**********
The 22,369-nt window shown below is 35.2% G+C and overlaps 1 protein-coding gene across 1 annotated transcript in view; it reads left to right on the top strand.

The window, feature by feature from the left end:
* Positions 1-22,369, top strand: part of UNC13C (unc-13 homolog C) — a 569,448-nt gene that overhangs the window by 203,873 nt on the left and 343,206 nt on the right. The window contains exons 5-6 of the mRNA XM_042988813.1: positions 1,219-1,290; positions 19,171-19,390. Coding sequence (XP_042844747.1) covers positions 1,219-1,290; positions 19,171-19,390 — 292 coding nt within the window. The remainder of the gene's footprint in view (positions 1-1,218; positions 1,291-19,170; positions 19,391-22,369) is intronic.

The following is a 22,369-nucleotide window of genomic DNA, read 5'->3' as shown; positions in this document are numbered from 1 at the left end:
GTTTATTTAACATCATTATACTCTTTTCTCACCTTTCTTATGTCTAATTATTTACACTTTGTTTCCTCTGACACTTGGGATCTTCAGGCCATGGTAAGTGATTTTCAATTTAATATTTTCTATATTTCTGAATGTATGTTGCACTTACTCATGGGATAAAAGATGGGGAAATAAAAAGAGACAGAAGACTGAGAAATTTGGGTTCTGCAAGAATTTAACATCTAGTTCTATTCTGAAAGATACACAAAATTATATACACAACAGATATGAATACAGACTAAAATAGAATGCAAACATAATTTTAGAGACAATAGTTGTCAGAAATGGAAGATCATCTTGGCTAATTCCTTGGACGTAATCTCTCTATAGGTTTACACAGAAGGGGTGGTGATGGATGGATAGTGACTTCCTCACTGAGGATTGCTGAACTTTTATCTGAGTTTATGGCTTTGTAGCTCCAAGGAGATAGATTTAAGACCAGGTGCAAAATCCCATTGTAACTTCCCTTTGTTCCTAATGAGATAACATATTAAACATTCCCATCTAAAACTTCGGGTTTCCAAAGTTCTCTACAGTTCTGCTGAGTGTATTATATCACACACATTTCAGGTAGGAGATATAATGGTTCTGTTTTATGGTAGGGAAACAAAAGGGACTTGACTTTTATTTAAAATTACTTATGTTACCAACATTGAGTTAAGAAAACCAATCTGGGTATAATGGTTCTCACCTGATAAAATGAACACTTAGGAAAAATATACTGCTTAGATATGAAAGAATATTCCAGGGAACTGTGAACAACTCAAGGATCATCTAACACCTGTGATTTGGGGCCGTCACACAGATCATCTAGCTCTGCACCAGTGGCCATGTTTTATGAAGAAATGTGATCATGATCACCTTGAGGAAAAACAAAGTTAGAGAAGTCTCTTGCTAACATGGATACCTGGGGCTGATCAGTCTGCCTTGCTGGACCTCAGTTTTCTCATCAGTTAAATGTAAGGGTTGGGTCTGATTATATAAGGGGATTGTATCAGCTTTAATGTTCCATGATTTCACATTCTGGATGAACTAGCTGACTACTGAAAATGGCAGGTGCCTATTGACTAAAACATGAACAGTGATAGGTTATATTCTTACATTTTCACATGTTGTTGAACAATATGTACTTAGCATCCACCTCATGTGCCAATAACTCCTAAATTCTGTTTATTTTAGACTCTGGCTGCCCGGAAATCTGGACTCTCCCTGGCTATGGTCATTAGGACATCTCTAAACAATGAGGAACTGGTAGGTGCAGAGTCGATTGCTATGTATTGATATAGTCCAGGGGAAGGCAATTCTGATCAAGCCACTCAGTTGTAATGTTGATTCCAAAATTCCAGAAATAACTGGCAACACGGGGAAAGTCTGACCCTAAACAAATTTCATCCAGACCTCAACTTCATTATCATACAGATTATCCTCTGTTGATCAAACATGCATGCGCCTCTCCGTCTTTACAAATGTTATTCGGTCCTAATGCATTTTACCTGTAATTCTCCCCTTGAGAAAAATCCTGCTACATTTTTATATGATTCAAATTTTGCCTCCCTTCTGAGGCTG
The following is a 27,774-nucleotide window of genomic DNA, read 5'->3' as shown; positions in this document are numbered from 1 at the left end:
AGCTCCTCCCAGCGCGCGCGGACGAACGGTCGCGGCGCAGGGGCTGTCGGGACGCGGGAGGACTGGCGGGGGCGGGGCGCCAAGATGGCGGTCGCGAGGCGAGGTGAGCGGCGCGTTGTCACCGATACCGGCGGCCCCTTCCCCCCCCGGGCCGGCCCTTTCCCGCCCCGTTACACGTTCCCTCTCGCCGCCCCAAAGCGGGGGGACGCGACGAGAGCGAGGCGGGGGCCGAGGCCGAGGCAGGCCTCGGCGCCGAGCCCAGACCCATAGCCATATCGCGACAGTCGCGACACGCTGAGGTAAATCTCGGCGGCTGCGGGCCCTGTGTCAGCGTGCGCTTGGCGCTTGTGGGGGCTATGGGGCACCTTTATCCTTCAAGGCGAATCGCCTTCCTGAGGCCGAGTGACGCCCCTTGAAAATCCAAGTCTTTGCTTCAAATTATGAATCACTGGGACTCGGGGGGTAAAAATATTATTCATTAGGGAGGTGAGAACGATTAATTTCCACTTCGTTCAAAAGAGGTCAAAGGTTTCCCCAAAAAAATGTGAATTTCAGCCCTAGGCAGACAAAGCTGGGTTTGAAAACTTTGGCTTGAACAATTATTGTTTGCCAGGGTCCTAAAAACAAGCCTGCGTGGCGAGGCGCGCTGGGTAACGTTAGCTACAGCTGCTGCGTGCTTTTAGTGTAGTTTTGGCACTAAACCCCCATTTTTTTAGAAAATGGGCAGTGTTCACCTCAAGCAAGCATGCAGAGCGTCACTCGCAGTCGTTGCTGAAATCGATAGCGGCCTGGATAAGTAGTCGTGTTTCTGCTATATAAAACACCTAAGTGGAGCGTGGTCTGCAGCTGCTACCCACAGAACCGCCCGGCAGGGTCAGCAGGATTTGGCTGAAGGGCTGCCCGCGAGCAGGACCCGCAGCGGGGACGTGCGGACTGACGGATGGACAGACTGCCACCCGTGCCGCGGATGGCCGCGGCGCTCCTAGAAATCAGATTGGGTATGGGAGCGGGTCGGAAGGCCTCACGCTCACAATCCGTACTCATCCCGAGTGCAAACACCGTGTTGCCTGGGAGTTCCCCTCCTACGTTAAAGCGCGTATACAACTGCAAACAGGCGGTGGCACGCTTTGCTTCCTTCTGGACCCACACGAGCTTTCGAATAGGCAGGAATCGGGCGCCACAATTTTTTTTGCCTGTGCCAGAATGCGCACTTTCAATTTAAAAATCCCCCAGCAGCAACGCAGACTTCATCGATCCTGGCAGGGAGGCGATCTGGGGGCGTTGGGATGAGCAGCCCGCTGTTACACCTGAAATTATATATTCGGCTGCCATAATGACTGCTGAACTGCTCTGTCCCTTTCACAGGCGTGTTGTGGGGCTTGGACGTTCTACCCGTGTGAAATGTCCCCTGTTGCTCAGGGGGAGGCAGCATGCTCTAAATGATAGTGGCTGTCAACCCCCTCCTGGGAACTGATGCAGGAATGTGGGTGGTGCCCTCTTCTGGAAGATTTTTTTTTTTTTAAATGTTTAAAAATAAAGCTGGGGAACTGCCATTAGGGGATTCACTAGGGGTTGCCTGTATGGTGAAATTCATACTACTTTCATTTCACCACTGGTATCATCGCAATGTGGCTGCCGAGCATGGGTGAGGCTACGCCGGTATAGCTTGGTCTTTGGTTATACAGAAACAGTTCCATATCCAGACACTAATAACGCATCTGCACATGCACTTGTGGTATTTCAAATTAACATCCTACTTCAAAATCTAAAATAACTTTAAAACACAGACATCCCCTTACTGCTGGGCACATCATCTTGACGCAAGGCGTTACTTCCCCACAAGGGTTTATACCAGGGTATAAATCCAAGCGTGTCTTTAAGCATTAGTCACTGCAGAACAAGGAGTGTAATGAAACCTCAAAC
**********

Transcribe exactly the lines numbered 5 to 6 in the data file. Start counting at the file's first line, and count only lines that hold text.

GTTTATTTAACATCATTATACTCTTTTCTCACCTTTCTTATGTCTAATTATTTACACTTTGTTTCCTCTGACACTTGGGATCTTCAGGCCATGGTAAGTGATTTTCAATTTAATATTTTCTATATTTCTGAATGTATGTTGCACTTACTCATGGGATAAAAGATGGGGAAATAAAAAGAGACAGAAGACTGAGAAATTTGGGTTCTGCAAGAATTTAACATCTAGTTCTATTCTGAAAGATACACAAAATTATATACACAACAGATATGAATACAGACTAAAATAGAATGCAAACATAATTTTAGAGACAATAGTTGTCAGAAATGGAAGATCATCTTGGCTAATTCCTTGGACGTAATCTCTCTATAGGTTTACACAGAAGGGGTGGTGATGGATGGATAGTGACTTCCTCACTGAGGATTGCTGAACTTTTATCTGAGTTTATGGCTTTGTAGCTCCAAGGAGATAGATTTAAGACCAGGTGCAAAATCCCATTGTAACTTCCCTTTGTTCCTAATGAGATAACATATTAAACATTCCCATCTAAAACTTCGGGTTTCCAAAGTTCTCTACAGTTCTGCTGAGTGTATTATATCACACACATTTCAGGTAGGAGATATAATGGTTCTGTTTTATGGTAGGGAAACAAAAGGGACTTGACTTTTATTTAAAATTACTTATGTTACCAACATTGAGTTAAGAAAACCAATCTGGGTATAATGGTTCTCACCTGATAAAATGAACACTTAGGAAAAATATACTGCTTAGATATGAAAGAATATTCCAGGGAACTGTGAACAACTCAAGGATCATCTAACACCTGTGATTTGGGGCCGTCACACAGATCATCTAGCTCTGCACCAGTGGCCATGTTTTATGAAGAAATGTGATCATGATCACCTTGAGGAAAAACAAAGTTAGAGAAGTCTCTTGCTAACATGGATACCTGGGGCTGATCAGTCTGCCTTGCTGGACCTCAGTTTTCTCATCAGTTAAATGTAAGGGTTGGGTCTGATTATATAAGGGGATTGTATCAGCTTTAATGTTCCATGATTTCACATTCTGGATGAACTAGCTGACTACTGAAAATGGCAGGTGCCTATTGACTAAAACATGAACAGTGATAGGTTATATTCTTACATTTTCACATGTTGTTGAACAATATGTACTTAGCATCCACCTCATGTGCCAATAACTCCTAAATTCTGTTTATTTTAGACTCTGGCTGCCCGGAAATCTGGACTCTCCCTGGCTATGGTCATTAGGACATCTCTAAACAATGAGGAACTGGTAGGTGCAGAGTCGATTGCTATGTATTGATATAGTCCAGGGGAAGGCAATTCTGATCAAGCCACTCAGTTGTAATGTTGATTCCAAAATTCCAGAAATAACTGGCAACACGGGGAAAGTCTGACCCTAAACAAATTTCATCCAGACCTCAACTTCATTATCATACAGATTATCCTCTGTTGATCAAACATGCATGCGCCTCTCCGTCTTTACAAATGTTATTCGGTCCTAATGCATTTTACCTGTAATTCTCCCCTTGAGAAAAATCCTGCTACATTTTTATATGATTCAAATTTTGCCTCCCTTCTGAGGCTG
The following is a 27,774-nucleotide window of genomic DNA, read 5'->3' as shown; positions in this document are numbered from 1 at the left end: